Solar Potential in Small Commercial Sector Finally Recognised

SolarCity snaps up the neglected solar potential in the small commercial market.
Published: Mon 10 Aug 2015

The solar market has quite literally exploded over the past few years thanks to subsidies and a cost reduction in solar equipment and installation.

According to clean energy communications firm and consultancy Mercom Capital, residential and commercial solar installation contributed to a record quarter in the US this year. The firm also reports a major escalation in debt financing which saw a total investment in solar nearly double in the first three months of the year compared to the previous quarter.

Installed capacity in the US has also grown considerably. In 2004, just 15,500 homes had installed PV systems. By 2014, this figure had increased to 600,000. And just two states had an installed solar capacity over 10MW in 2004. This figure has grown to 35 in 2014, with 20 boasting an installed capacity of over 100MW.

Solar energy is also fast-becoming a 'least-cost' option for US utilities. By the end of 2016, The US Solar Energy Industries Association (SEIA) estimates that 40GW of solar will be installed across the states, with 16 installing more than 100MW.

Small commercial’s slow solar growth

While solar in the residential and large commercial sectors is experiencing major growth, the small commercial segment of the market, made up of locations like apartment buildings, office buildings, small businesses, factories, warehouses and hospitals, has been slow to react for a number of reasons.

Residential solar installations, built on standardized transactions and easy access to financing because projects, can be pooled based on homeowner credit scores, is highly attractive as large investors with cheap capital are attracted to homogenous amassed projects and the perception of well-understood credit risk, according to the Energy Finance Report. The utility scale solar market also continues to grow (despite fewer available long-term power purchase agreements) on the strength of decreasing costs and abundant liquidity in the form of very low cost capital driven significantly by yieldcos.

The small commercial market has been faced with challenging transactions that are often just as complex and costly to undertake as large projects. But, the small individual projects fail to carry the economic scale to absorb the cost of complex transaction structure and execution. This has left small and medium-size businesses with an appetite for solar with very limited options.

The standardization that has brought down costs for residential pools has also yet to emerge in parallel form to support the small commercial market. Add to this unrated or high credit risk spread across a diverse set of power buyers, which has kept traditional (and inexpensive) capital sources away from this market sector which results in a small and very fractured market segment that has been underserved while the rest of the industry has grown exponentially.

But, this may be about to change.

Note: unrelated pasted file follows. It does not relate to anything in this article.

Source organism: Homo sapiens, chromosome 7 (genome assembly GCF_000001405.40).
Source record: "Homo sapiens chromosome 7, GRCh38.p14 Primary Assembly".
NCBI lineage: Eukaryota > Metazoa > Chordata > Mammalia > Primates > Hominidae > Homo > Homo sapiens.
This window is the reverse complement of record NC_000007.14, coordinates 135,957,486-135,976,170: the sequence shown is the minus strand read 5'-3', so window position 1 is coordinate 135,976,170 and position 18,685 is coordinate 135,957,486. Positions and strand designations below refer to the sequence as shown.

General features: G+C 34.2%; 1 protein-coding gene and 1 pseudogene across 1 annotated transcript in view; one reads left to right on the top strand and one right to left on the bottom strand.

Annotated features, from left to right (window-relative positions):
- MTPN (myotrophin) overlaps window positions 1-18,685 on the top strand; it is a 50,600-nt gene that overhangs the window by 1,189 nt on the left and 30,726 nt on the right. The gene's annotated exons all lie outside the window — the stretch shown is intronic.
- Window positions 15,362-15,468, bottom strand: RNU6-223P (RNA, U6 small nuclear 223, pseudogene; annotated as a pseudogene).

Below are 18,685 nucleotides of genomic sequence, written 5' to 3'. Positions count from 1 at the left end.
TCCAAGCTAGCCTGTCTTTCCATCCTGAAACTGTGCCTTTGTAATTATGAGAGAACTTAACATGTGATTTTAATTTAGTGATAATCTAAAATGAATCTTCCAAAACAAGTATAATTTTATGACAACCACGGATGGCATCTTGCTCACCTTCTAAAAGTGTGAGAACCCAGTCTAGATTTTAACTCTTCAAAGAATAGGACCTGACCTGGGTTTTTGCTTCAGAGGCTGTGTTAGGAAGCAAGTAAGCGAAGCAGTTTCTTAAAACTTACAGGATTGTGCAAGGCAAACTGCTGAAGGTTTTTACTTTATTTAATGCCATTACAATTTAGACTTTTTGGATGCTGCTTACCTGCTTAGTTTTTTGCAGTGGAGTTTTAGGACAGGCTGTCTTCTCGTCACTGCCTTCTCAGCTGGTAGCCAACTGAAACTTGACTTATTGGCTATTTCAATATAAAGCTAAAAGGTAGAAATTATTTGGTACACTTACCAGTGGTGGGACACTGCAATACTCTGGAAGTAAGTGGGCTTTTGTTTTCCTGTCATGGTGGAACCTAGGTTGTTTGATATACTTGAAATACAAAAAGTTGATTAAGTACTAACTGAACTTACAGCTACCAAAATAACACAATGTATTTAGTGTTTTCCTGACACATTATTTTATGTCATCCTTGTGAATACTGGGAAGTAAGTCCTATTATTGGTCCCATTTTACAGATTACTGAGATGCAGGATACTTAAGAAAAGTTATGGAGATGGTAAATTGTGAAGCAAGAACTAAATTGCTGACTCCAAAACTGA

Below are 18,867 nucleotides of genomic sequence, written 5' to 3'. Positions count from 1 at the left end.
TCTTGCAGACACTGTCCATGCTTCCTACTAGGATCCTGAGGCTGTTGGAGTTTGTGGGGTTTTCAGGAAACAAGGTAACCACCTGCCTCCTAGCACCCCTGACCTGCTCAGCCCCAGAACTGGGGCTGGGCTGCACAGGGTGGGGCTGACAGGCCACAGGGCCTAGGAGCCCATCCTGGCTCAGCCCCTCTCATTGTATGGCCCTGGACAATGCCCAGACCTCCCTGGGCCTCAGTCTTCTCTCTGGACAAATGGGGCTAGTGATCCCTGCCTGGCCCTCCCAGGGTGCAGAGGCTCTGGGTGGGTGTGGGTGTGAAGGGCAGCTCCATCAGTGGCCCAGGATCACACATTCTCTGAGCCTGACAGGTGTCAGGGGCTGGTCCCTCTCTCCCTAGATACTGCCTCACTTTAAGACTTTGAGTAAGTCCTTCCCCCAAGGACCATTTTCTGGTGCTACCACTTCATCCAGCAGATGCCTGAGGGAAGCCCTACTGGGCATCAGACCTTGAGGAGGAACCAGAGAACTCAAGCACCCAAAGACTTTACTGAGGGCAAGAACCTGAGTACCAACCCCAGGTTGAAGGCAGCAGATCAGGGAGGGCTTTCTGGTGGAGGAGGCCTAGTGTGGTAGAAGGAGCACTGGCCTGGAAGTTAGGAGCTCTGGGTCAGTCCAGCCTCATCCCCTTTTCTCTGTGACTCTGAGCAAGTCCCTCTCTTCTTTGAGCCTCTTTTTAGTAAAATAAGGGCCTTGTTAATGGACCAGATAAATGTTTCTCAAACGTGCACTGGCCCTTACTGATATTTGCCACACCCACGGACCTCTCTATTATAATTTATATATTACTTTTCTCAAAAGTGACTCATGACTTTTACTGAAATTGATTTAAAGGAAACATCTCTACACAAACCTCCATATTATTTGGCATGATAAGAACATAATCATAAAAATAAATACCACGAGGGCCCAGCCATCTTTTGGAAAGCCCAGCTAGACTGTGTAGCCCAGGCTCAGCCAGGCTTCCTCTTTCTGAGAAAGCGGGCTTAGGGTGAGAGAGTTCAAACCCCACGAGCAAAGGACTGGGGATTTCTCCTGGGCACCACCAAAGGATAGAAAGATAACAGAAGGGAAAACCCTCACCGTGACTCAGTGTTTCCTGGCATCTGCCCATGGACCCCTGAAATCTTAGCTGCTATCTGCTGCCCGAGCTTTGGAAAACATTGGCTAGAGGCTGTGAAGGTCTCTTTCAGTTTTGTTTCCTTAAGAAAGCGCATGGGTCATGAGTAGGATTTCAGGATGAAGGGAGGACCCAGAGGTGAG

Tailor-made solar product for small commercial

US solar installer and financier SolarCity has come up with a new solar product made especially for small and medium-sized businesses. The 20-year solar lease product will initially be available only in California, where the Property Assessed Clean Energy (PACE) programme will enable small and medium-sized businesses to pay for solar panels as part of their property taxes. PACE financing has been used for energy efficiency upgrades and is now available for solar systems in California. SolarCity CEO Lyndon Rive says he expects other states to adopt PACE programmes which help make the product viable for SolarCity.

PACE solves the creditworthiness issue by tying the repayment of the solar to property tax, making it much more likely to be repaid than if structured as a separate financing for just the solar property.

With this new product, SolarCity is going after what Mr Rive calls a "neglected" part of the rooftop solar market. While it will only be available in California to start with, SolarCity wants to make this service available countrywide.

SolarCity will be cutting installation costs by 30% for these small businesses and the new mounting system will enable SolarCity to install 20-50% more panels on small commercial customers' rooftops.

The advances in technology, cost-cutting installation, financing and of course good business acumen is expected to make SolarCity's product the first major success story in the small commercial solar market which is crying out for development.

The small commercial solar market is largely untapped and is anyone’s game. The successful development of this market will echo throughout energy industry as the lessons of how to successfully design and standardize small commercial projects are shared with parallel markets.

We can’t help but wonder whether utilities are sharpening their pencils to take advantage of this market potential or are they simply watching another opportunity sail by.

Further reading

Mercom Capital Group- Q1 2015 Solar Funding and M&A Report

SEIA-Solar Energy in the United States: A Decade of Record Growth